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    1. Yes, your Tri-Pacer can do that. Wonderful aircraft, and the sibling, the tailwheel Pacer. I taught a 79 year old man to fly a Pacer – he loved it and flew it for years. What I mean is, we need a NEW airplane like that. What if Cessna, Piper, and Beechcraft made a commitment to a shared joint venture for an interesting new affordable plane, with performance specs at least like a Pacer? What if the FAA agreed to work with this consortium to expedite the design through production pathway? What if they had shrouded propellers and or mufflers to be quieter? Al Mooney designed a plane like that in the 60s for General Dynamics, I saw the photos – it flew nicely too. Never made it to production though. If you want younger people to want to buy planes we have to make them newer and more interesting, and provide easier access to them. A small airport, say 2,000-2,300 foot runways and serving just smaller planes, does not need to be locked up like a super-ma prison site. Safety protocols can still apply but its a different situation then when you can fly larger aircraft and jets. We need a Pilots Alliance, or something like that. AOPA, maybe, if it became more flexible and expanded its true presence beyond the eastern seaboard.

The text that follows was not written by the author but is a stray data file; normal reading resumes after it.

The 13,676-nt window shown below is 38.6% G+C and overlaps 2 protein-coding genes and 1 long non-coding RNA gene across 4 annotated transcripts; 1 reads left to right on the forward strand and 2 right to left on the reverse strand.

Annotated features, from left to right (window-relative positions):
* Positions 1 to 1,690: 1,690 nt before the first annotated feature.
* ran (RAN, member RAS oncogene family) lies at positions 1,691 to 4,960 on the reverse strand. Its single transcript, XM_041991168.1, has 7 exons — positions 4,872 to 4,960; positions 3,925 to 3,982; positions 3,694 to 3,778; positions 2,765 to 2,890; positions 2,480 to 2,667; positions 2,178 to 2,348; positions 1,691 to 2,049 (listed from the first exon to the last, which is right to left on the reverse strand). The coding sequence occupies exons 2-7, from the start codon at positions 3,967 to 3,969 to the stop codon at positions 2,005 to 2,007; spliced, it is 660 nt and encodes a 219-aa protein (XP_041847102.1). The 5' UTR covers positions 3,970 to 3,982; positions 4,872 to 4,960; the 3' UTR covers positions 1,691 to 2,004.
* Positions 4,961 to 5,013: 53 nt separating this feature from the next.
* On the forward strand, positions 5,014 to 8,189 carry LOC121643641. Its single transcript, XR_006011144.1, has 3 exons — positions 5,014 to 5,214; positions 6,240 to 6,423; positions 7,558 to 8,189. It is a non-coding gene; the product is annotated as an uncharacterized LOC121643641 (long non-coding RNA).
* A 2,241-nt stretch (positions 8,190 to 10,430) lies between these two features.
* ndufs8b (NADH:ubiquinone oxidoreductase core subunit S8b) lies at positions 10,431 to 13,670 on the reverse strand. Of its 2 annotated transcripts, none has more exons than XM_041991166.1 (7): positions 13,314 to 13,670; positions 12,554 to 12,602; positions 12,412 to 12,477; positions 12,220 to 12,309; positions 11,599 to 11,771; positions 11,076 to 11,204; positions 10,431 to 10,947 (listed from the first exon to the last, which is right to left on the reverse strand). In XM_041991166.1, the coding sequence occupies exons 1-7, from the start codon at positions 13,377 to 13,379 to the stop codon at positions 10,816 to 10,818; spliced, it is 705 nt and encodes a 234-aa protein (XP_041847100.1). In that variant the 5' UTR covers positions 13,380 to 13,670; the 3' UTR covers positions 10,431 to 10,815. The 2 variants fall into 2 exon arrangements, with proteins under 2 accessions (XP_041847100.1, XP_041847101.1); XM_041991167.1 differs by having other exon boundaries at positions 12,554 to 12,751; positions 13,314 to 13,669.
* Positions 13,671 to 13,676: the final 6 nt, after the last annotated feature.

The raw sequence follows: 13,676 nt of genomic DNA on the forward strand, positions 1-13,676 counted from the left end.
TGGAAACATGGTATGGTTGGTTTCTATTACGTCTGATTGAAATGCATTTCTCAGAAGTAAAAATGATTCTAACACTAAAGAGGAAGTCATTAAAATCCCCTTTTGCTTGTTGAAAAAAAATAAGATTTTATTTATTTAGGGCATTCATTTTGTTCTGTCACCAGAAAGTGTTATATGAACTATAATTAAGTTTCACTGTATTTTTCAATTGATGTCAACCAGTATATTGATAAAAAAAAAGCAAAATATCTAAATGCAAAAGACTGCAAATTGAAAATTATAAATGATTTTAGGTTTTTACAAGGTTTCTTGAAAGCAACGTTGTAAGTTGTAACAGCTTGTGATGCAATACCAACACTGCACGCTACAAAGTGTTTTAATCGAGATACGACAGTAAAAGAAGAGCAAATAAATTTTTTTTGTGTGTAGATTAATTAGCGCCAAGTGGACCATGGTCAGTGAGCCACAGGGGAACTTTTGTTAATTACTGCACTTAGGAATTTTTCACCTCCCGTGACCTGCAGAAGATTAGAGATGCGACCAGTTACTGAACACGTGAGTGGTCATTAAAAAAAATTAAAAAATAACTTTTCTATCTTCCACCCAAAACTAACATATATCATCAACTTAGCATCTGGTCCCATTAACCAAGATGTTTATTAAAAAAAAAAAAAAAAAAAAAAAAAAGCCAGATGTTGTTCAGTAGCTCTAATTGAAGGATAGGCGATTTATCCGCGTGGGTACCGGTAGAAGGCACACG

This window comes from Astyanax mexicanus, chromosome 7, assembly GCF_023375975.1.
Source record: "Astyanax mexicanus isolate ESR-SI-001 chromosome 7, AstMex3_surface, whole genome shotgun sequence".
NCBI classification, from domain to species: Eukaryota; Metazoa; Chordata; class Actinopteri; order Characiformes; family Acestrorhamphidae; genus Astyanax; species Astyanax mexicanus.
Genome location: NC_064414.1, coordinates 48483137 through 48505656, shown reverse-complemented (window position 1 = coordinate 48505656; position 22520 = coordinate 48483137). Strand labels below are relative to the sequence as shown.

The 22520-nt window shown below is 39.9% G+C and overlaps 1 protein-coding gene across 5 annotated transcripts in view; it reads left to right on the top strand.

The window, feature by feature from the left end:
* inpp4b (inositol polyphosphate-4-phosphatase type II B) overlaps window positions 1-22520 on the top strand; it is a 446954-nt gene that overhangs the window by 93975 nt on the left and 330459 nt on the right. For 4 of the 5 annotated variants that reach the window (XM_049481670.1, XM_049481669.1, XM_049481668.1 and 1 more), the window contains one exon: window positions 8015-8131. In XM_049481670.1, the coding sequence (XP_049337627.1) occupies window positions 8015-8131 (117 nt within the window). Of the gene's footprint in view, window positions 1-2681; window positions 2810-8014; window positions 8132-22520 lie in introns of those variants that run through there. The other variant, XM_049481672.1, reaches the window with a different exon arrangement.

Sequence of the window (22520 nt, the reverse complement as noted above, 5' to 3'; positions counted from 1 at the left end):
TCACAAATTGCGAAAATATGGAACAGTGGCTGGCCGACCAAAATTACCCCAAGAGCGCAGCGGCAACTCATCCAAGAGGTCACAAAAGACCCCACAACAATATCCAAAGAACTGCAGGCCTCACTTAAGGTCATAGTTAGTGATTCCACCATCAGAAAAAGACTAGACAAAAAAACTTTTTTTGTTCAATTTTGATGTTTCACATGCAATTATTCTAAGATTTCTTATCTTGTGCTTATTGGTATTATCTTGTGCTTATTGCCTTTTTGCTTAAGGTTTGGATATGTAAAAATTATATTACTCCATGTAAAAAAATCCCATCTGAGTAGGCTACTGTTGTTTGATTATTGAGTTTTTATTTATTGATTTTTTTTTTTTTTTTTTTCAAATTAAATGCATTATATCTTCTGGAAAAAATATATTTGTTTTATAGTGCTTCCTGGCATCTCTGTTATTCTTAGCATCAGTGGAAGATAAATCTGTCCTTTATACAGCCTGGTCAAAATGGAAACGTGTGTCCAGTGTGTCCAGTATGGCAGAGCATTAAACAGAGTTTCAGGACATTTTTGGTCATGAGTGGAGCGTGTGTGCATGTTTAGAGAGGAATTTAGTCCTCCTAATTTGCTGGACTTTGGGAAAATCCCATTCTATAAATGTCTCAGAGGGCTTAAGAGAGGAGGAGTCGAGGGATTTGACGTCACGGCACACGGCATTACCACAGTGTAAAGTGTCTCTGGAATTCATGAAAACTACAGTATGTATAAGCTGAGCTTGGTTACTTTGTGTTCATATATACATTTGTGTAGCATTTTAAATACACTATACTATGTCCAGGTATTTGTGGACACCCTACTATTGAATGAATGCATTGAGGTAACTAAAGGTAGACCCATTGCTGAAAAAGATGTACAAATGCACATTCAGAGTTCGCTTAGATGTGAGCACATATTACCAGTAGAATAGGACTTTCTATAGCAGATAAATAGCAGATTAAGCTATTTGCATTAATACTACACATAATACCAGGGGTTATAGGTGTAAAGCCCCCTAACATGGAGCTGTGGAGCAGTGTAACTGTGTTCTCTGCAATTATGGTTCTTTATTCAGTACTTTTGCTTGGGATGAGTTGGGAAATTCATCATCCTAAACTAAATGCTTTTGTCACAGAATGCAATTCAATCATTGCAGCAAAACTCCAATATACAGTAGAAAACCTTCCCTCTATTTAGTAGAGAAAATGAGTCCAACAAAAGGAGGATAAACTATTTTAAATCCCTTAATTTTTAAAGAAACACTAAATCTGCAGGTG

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      1. Sorry, the “new planes we need” are not gonna happen commercially. Even the lowest end airplane now costs well over $100K, and no company can afford to build anything less with the numbers they can sell. Antiques & Homebuilts are just about the only saving grace for GA flying now. Understand that even C-182’s are antiques now.
        Speaking as a 65-year pilot, (75 years old, currently own 5 planes, including a Debonair and a Christen Eagle), lover of aviation since I was old enough to know what a plane was.

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  8. I am 80 years old, been flying for 55 years, still rent a 172 with an instructor (lost my medical). What I notice most is lack of light planes flying over my house, I live 4 miles from PWK. When I was a kid light aircraft flew overhead daily. A trip to Palwaukee in the 50’s and 60’s would find 5 or 6 Cubs in the pattern today it’s a rare sight to see a single engine plane from my house.